Some forms of private property are uniquely identifiable, and may be described in a title or a certificate of ownership.
The rights to a property may be transferred from one "owner" to another. A transfer tax is a tax on the passing of title to property from one person (or entity) to another. An owner may request that, after death, private property be transferred to family members, through inheritance.
In certain cases ownership may be lost to the public interest. Private real estate may be confiscated or used for public purposes, for example to build a road.
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The legal framework of a country or society defines some of the practical implications of private property. There are no expectations that these rules will define a rational and consistent model of economics or social system.
Although contemporary neoclassical economics—currently the dominant school of economics—rejects some of the assumptions of the early philosophers underpinning classical economics, it has been argued that neoclassical economics continues to be influenced by the legacy of natural moral theory and the concept of natural rights, which has led to the presentation of private market exchange and private property rights as "natural rights" inherent in nature.
Economic liberals (defined as those who support a private sector-driven market economy) consider private property to be essential for the construction of a prosperous society. They believe private ownership of land ensures the land will be put to productive use and its value protected by the landowner. If the owners must pay property taxes, this forces the owners to maintain a productive output from the land to keep taxes current. Private property also attaches a monetary value to land, which can be used to trade or as collateral. Private property thus is an important part of capitalization within the economy.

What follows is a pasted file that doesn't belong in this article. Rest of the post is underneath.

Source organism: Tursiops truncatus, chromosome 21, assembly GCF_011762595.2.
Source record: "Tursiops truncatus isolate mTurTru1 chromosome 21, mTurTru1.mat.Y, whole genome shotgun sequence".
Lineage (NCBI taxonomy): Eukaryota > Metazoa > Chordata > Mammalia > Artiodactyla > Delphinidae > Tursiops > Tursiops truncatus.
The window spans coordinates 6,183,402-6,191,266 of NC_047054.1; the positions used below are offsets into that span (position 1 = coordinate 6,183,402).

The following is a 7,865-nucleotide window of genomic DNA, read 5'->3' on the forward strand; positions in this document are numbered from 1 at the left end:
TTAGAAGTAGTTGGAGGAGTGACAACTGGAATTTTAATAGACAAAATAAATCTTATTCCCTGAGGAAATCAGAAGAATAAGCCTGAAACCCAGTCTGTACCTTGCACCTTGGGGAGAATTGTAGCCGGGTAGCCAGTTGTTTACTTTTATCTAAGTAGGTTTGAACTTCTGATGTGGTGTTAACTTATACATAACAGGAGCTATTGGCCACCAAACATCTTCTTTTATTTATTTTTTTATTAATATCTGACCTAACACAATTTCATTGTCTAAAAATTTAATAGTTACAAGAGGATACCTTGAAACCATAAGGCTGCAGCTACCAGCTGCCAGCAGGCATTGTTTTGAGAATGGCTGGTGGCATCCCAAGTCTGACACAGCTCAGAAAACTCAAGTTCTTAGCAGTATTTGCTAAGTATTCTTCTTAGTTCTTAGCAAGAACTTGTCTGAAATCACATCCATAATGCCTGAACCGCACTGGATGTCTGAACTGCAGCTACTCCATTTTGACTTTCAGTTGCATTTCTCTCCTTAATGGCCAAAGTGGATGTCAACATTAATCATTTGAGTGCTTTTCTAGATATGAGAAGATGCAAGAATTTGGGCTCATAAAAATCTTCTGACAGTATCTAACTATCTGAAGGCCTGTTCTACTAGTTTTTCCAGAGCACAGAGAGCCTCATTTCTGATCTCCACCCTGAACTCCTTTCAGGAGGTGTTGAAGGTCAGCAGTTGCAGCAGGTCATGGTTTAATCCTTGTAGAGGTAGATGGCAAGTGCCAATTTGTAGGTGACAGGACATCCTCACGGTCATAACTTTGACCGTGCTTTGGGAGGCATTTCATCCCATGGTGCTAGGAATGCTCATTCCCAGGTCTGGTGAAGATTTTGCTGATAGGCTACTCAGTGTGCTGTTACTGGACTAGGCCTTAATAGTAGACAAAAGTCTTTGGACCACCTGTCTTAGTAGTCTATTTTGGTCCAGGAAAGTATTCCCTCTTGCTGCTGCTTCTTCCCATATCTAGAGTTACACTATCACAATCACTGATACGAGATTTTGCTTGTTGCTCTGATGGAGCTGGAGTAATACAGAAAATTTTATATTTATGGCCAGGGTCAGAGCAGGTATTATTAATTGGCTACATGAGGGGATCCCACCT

Socialist economists are critical of private property as socialism aims to substitute private property in the means of production for social ownership or public property. Socialists generally argue that private property relations limit the potential of the productive forces in the economy when productive activity becomes a collective activity, where the role of the capitalist becomes redundant (as a passive owner). Socialists generally favor social ownership either to eliminate the class distinctions between owners and workers and as a component of the development of a post-capitalist economic system.
In response to the socialist critique, the Austrian School economist Ludwig Von Mises argued that private property rights are a requisite for what he called "rational" economic calculation and that the prices of goods and services cannot be determined accurately enough to make efficient economic calculation without having clearly defined private-property rights. Mises argued that a socialist system, which by definition would lack private property in the factors of production, would be unable to determine appropriate price valuations for the factors of production. According to Mises, this problem would make rational socialist calculation impossible.
In capitalism, ownership can be viewed as a “bundle of rights" over an asset that entitles its holder to a strong form of authority over it. Such bundle is composed of a set of rights that allows the owner of the asset to control it and decide on its use, claim the value generated by it, exclude others from using it and the right to transfer the ownership (set of rights over the asset) of it to another holder.
In Marxian economics and socialist politics, there is distinction between "private property" and "personal property". The former is defined as the means of production in reference to private ownership over an economic enterprise based on socialized production and wage labor whereas the latter is defined as consumer goods or goods produced by an individual.Prior to the 18th century, private property usually referred to land ownership.